The heart is made up of four chambers, with the lower 2 chambers referred to as the ventricles and the upper two as the atria. The atria or the upper 2 chambers are responsible for receiving blood into the heart and directing it to the ventricles. It then pumps the blood out through the arteries to various parts of the body. Each half of the heart, divided vertically will, therefore, have one ventricle and one atrium.
When thinking about the heart, the left and right sides are named from a first-person perspective. This means that the right ventricle and atrium are the ones on my right - hand side. The right side of the heart is responsible for receiving deoxygenated blood. The right atrium receives blood first, directs it to the right ventricle which pumps the blood to the lungs.
When this blood returns from the lungs, it enters the left atrium to the left ventricle which then pumps blood to the entire body.
As you can already tell, the left ventricle does a lot more work than the right ventricle. The left-side pumps blood to the entire body and the right ventricle only pumps blood to the lungs. For this reason, the left ventricle not only consists of thicker muscles but also receives the most attention from doctors and cardiac diseases.
When is the right ventricle considered to have failed?
Nevertheless, the right ventricle can still experience failure, just like its left counterpart. The right ventricle is considered to be in failure if it does not perform its function properly. Normally, the right ventricle is smaller in volume compared to the left ventricle.
When the opposite is identified through an angiogram, this is considered as the right ventricular failure. It occurs when the right ventricle can’t pump up blood effectively to the lungs, so it becomes enlarged, and its muscles thicken to cover the deficit in pressure.
Causes of right ventricular failure
Pulmonary heart disease
This is a condition whereby the right ventricle becomes enlarged and its muscles thickened to adequately pump blood to the lungs. This is caused when there is increased pressure in the lungs that prevents blood from flowing smoothly through the lungs.
The increased pressure in the lungs could be due to a pulmonary disease like a lung disease, sarcoidosis, sickle cell anemia or blood clots in the lungs. To counter this increased pressure, the right ventricle has to become larger and its muscles thicker, to ensure that the blood is pumped at the required pressure.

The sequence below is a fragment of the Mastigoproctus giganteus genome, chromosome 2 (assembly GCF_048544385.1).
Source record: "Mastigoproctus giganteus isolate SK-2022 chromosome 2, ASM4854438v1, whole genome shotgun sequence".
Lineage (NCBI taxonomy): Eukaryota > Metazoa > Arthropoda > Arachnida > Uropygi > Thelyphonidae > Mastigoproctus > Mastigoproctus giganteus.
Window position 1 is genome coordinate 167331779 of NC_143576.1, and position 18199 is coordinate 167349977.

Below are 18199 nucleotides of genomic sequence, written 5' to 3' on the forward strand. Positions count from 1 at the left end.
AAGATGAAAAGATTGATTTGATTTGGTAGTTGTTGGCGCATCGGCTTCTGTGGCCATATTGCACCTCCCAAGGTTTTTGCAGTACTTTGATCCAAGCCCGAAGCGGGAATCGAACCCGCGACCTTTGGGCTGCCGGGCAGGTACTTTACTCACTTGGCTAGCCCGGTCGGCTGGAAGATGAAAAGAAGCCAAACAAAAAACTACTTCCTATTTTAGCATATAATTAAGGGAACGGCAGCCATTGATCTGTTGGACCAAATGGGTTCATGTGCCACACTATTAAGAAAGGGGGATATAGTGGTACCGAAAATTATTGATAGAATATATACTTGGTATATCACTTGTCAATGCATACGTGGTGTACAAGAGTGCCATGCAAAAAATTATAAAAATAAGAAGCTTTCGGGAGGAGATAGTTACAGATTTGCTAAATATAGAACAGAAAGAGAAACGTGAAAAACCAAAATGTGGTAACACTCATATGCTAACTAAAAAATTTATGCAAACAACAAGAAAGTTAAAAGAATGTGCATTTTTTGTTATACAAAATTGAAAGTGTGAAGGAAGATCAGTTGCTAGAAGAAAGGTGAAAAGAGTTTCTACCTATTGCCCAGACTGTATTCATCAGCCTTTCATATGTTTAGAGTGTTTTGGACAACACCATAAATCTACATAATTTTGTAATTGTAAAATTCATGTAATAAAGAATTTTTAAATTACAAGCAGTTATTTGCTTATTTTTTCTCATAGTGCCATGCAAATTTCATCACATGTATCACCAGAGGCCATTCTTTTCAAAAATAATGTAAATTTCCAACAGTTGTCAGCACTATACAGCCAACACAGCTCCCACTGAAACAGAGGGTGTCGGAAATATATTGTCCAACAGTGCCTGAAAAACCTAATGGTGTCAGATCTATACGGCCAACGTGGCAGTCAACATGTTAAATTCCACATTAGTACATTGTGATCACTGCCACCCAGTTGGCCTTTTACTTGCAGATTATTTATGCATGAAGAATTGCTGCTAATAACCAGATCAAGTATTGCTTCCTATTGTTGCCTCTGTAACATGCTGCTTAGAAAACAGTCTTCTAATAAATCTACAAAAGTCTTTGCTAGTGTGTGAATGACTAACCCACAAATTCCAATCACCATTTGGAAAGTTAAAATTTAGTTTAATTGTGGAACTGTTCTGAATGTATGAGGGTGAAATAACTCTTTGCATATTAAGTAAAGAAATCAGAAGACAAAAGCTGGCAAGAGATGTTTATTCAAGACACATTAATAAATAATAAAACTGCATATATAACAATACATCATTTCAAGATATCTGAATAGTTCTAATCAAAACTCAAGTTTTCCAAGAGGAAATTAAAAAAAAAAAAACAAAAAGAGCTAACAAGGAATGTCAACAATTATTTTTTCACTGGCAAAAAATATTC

Although heart failure often affects the left ventricle, its effects can reach the right ventricle too. When the left ventricle is unable to keep up with the right ventricle’s blood flow, it begins to cause increased pressure in the pulmonary vein. This subsequently causes increased pressure in the pulmonary artery and the right ventricle.
When blood stops flowing into the right ventricle, perhaps due to blood clots in the veins, the muscles of the right ventricle will be destroyed. That means they can’t function properly, thus, leading to a right ventricular failure.
Signs and symptoms of right ventricular failure
Common sign and symptoms of right ventricular failure include:
• Shortness of breath,
• Irregular heartbeat,
• Heart palpitation,
• Pronounced veins of the neck,
• Swelling of the feet and ankles,
• Frequent urination at night, etc.
How is right ventricular failure treated?
Heart failure requires constant monitoring and examinations from your health care provider. After developing heart failure, constant and repeated hospitalizations are necessary. The goal of the treatment is to control the signs and symptoms, reduce the heart’s workload and improve the heart’s ability to function normally. The treatment is also focused on maintaining and keeping under control any underlying disorder that has led to a right ventricular failure in the first place.
In cases of abnormal ECG and rhythm problems, a biventricular pacemaker is necessary. Other patients benefit from valve replacement surgeries or bypass surgeries. Medications commonly used for the treatment of right ventricular failure include diuretics, ACE inhibitors, ARBs, beta – blockers, digitalis, etc. In cases of severe heart failure, the only solution is a heart transplant.
Complications of right ventricular failure
Possible complications include:
• Abnormal heart rhythms, which can be even life – threatening,
• Repeated hospitalizations,
• Cardiac arrest,
• Sudden death.
Outlook for right ventricular failure
Heart failure is a serious medical condition which requires immediate medical help and hospitalization. There is no cure for heart failure. However, many forms of heart failure can be successfully maintained, kept under control with various medications.
If the underlying condition that has led to the right ventricular failure in the first place is kept under control, the heart failure will also be successfully maintained and under control.